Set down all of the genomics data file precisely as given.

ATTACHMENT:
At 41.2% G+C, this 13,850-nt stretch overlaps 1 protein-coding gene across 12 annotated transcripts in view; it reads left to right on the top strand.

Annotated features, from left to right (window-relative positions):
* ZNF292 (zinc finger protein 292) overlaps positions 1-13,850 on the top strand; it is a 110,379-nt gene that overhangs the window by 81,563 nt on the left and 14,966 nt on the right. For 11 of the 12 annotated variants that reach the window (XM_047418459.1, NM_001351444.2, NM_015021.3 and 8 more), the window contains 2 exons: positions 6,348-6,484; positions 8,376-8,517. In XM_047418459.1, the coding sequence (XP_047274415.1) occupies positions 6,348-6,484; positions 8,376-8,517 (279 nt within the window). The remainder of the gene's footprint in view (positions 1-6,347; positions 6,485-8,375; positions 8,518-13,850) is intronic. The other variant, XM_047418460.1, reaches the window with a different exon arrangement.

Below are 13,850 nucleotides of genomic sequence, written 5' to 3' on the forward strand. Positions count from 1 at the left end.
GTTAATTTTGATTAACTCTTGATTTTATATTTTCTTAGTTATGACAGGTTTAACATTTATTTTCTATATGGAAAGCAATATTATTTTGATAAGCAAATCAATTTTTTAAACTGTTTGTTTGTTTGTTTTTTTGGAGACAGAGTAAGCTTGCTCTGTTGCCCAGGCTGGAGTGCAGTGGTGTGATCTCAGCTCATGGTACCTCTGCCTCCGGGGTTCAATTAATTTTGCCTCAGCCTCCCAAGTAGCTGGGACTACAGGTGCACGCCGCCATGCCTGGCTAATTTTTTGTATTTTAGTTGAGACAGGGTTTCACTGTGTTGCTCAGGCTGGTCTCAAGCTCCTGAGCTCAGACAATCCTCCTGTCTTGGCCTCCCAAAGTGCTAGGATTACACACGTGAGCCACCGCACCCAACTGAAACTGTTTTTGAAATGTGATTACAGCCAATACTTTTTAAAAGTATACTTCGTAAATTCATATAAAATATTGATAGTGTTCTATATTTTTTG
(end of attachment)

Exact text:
At 41.2% G+C, this 13,850-nt stretch overlaps 1 protein-coding gene across 12 annotated transcripts in view; it reads left to right on the top strand.

Annotated features, from left to right (window-relative positions):
* ZNF292 (zinc finger protein 292) overlaps positions 1-13,850 on the top strand; it is a 110,379-nt gene that overhangs the window by 81,563 nt on the left and 14,966 nt on the right. For 11 of the 12 annotated variants that reach the window (XM_047418459.1, NM_001351444.2, NM_015021.3 and 8 more), the window contains 2 exons: positions 6,348-6,484; positions 8,376-8,517. In XM_047418459.1, the coding sequence (XP_047274415.1) occupies positions 6,348-6,484; positions 8,376-8,517 (279 nt within the window). The remainder of the gene's footprint in view (positions 1-6,347; positions 6,485-8,375; positions 8,518-13,850) is intronic. The other variant, XM_047418460.1, reaches the window with a different exon arrangement.

Below are 13,850 nucleotides of genomic sequence, written 5' to 3' on the forward strand. Positions count from 1 at the left end.
GTTAATTTTGATTAACTCTTGATTTTATATTTTCTTAGTTATGACAGGTTTAACATTTATTTTCTATATGGAAAGCAATATTATTTTGATAAGCAAATCAATTTTTTAAACTGTTTGTTTGTTTGTTTTTTTGGAGACAGAGTAAGCTTGCTCTGTTGCCCAGGCTGGAGTGCAGTGGTGTGATCTCAGCTCATGGTACCTCTGCCTCCGGGGTTCAATTAATTTTGCCTCAGCCTCCCAAGTAGCTGGGACTACAGGTGCACGCCGCCATGCCTGGCTAATTTTTTGTATTTTAGTTGAGACAGGGTTTCACTGTGTTGCTCAGGCTGGTCTCAAGCTCCTGAGCTCAGACAATCCTCCTGTCTTGGCCTCCCAAAGTGCTAGGATTACACACGTGAGCCACCGCACCCAACTGAAACTGTTTTTGAAATGTGATTACAGCCAATACTTTTTAAAAGTATACTTCGTAAATTCATATAAAATATTGATAGTGTTCTATATTTTTTG